Such supportive structure had no fixed physical existence, for it had to be created in the very act of perception; its making performed, every time afresh by each subsequent observer. Rather than being defined as a material structure in concrete or constructivist terms, Otero treats his paintings’ support as a “question of time.” By the same token, Otero argues in his letter, viewers should not grasp the work as the expressive field of the artist’s feelings. Instead, his pictures of this period are meant to convey a “specific conception of painting” that denied expressionist variants of abstraction. Neither expressive nor constructive, and therefore not aligned with either one of the two prevalent modes of abstraction in postwar Paris, Otero’s new work answers to the principal philosophical question of its time. It is existentialist.
Existentialism, as advanced in particular by Jean-Paul Sartre, provided Otero, Mateo Manaure and Luis Guevara Moreno, among other Venezuelan artists, with the theoretical ammunition they required to organize a combative aesthetic platform. Calling themselves Los Disidentes, these artists denied entrenched ideas that constricted cultural progress. Organized in 1950, the group published a journal in which the existentialist notion of absolute freedom served to confront the notion of tradition.  Pictorial abstraction lay at the center of this broad cultural project. Indeed, Líneas coloreadas sobre fondo blanco translates such ideas. As noted, the artist believed that in this series the support is not a static datum one could immediately perceive. To grasp it, viewers had to work through opposing values towards a harmonious solution. The spectator’s gaze would therefore have to proceed outside the framework of a solid structure, similar to the manner in which individuals should act in the social field. According to existentialist ideals, individuals should construct their existence through their actions. Works in this series position the phenomena of action within the aesthetic exercise of vision.
In positioning this relationship, Otero stepped beyond the pictorial field of abstraction to reflect how a “social conscience” can inform a “program of [non-figurative] forms.” That is a question he would keep on revisiting, yet never as poignantly as in the present painting. At this time, the artist had just completed a period of gradual cancellation of objects, divesting coffeepots and other artifacts of their shells so as to arrive at a progressively reductive schema of structural lines (fig. 1). To use the existentialist jargon of his 1950 letters, he subjected the objective world to a process of annihilation: all that was left after that period ended was a white blanket of nothingness, the heavily impastoed stretch of the plane marked by a meager set of broken lines. Here one line enters the plane from its upper left corner, clearly establishing its position in relation to the material, concrete edge of the canvas. The other three, by contrast, appear to float in an indefinite space.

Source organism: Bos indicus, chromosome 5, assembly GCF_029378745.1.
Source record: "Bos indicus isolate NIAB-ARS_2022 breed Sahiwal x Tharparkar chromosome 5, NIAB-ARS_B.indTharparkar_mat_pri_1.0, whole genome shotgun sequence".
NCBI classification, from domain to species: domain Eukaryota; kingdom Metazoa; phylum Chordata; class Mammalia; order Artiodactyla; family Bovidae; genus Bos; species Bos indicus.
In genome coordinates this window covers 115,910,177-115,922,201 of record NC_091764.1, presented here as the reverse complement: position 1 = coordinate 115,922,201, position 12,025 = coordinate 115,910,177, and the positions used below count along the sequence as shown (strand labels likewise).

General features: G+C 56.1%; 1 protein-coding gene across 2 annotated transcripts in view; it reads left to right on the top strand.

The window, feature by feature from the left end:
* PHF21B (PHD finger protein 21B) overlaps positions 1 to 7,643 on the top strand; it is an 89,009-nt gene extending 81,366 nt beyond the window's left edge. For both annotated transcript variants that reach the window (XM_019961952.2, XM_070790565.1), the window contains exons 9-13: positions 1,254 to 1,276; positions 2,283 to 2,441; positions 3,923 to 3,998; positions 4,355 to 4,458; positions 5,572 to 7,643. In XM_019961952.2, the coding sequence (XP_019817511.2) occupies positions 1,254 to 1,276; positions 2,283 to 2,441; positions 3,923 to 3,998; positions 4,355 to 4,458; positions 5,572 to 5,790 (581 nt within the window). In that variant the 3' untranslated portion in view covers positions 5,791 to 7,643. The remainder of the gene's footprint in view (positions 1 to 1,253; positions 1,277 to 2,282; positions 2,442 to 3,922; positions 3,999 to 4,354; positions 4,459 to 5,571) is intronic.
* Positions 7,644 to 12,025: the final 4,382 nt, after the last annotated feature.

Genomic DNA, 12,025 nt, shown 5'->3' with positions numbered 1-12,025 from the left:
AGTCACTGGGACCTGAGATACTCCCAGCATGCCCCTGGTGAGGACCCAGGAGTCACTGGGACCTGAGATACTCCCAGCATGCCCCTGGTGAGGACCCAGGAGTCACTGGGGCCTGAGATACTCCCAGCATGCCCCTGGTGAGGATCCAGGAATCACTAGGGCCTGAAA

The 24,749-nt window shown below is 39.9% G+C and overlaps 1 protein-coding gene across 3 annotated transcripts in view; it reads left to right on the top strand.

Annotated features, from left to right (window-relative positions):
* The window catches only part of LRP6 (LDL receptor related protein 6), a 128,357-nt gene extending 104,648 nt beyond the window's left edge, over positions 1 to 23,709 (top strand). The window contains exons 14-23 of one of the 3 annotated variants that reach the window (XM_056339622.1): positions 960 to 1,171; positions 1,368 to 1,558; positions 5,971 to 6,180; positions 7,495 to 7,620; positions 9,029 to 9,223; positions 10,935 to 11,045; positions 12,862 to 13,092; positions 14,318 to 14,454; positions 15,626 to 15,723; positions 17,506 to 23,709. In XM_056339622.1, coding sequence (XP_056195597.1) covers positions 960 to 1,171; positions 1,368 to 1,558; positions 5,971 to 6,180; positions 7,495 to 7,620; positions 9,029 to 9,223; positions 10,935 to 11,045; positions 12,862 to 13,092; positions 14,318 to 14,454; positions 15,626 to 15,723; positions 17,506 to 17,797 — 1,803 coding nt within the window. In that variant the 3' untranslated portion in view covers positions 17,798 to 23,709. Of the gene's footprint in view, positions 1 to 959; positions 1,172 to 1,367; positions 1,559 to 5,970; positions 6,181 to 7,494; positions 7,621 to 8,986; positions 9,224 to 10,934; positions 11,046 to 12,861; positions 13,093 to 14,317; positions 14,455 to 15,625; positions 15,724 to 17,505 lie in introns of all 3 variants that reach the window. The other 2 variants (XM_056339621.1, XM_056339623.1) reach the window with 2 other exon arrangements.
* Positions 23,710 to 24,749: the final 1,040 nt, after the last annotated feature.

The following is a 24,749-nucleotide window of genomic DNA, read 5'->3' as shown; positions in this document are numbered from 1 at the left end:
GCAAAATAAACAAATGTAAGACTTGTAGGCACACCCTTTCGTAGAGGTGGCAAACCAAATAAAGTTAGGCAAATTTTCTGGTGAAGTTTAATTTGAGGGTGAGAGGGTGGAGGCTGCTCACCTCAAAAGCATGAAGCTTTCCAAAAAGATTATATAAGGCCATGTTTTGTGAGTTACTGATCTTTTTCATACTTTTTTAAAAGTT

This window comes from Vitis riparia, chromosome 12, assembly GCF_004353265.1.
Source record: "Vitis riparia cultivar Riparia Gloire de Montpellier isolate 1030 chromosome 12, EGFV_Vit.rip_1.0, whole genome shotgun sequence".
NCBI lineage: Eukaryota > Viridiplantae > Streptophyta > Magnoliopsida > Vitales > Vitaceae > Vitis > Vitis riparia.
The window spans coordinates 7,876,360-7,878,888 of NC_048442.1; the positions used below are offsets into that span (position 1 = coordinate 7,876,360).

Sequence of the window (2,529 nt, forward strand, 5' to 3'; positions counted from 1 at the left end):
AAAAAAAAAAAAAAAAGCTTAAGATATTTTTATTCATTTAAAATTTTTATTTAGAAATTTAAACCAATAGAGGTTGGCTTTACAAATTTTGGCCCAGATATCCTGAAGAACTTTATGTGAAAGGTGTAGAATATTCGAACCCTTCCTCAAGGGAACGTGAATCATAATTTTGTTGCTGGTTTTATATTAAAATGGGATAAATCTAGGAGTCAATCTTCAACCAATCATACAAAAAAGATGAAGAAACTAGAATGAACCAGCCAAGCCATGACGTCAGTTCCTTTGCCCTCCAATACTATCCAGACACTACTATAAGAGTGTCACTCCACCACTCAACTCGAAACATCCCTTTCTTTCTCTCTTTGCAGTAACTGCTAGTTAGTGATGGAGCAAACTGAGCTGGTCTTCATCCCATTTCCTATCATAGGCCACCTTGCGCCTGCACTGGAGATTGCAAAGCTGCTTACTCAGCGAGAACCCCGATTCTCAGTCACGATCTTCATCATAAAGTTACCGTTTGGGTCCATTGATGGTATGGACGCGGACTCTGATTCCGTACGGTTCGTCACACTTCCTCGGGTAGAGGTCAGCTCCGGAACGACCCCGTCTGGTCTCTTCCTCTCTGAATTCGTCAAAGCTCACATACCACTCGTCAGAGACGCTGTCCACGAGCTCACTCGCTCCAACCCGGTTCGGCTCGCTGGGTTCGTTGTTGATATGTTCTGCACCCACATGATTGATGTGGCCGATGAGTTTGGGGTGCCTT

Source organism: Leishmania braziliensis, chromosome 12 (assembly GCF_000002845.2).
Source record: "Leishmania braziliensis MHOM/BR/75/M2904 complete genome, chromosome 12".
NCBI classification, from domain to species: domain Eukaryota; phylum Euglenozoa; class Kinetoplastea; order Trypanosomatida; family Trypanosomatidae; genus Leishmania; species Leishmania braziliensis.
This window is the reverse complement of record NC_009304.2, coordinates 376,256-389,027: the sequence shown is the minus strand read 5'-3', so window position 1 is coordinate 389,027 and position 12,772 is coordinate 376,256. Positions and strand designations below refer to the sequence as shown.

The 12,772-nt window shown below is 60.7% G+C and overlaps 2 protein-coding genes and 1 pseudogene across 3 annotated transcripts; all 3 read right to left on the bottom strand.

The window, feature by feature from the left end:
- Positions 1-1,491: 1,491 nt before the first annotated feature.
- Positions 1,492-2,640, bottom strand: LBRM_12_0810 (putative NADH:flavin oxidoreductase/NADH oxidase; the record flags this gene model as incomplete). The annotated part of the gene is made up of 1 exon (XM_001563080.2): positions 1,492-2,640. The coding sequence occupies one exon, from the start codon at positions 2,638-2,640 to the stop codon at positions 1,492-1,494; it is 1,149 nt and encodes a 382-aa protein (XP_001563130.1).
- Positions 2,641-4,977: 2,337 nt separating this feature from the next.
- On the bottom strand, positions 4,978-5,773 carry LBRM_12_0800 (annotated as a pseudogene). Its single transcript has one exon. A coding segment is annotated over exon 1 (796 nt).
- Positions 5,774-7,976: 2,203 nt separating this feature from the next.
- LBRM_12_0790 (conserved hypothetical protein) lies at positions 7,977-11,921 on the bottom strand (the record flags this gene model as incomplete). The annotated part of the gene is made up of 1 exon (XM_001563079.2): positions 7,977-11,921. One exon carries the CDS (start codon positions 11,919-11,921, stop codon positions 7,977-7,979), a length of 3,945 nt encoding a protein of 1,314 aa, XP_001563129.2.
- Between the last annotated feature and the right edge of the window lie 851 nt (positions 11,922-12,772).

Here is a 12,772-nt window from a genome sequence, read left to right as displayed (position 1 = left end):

“The true meaning of the work,” to use the artist’s phrase, derives from that tension: the viewer’s gaze must transit between the materiality of the canvas and the uncertain space of abstraction; it must reconcile both sides into the imponderable support that the artist identified as the picture’s actual moment of existence. That moment is, however, evanescent. As Otero put it, “what one experiences never becomes concrete, it disappears with the act of seeing,” and “the perspective with which we look at the work must, then, necessarily change.” So must the position from which we act in our broader social life, which existentialism characterized as a free set of “circumstances that are constantly changing and evolving.”
Juan Ledezma, Ph.D.
Art critic and curator of Latin American Art
 “Correspondence between Alejandro Otero and Alfredo Boulton,” in Ariel Jiménez, ed., Alfredo Boulton and His Contemporaries. Critical Dialogues in Venezuelan Art 1912–1974 (New York: The Museum of Modern Art, 2008), pp. 185–187. Unless otherwise noted, all quotations from the artist refer to this letter.
 This connection has been already discussed by Estrellita B. Brodsky in Gabriel Pérez-Barreiro, ed., The Geometry of Hope (Austin: Blanton Museum of Art, 2007), pp. 104–107. On the different trends of abstraction that were practiced in postwar Paris, see the text on Luis Guevara Moreno’s Trama Vertical in this volume.
 Cf. J. R. Guillent Pérez, “On Latin America and the West,” in Alfredo Boulton and His Contemporaries, pp. 175–177. Also a member of Los Disidentes, Guillent Pérez was a philosopher that influenced the group’s theoretical positions.
 Otero, quoted in “Alejandro Otero polemiza con Mario Briceño Iragorry a propósito de arte abstracto” (1952), in Memoria crítica, ed. Douglas Monroy and Luisa Pérez Gil (Caracas: Artesanogroup, 2008), p. 95.
 Otero, Alfredo Boulton and His Contemporaries, p. 184.
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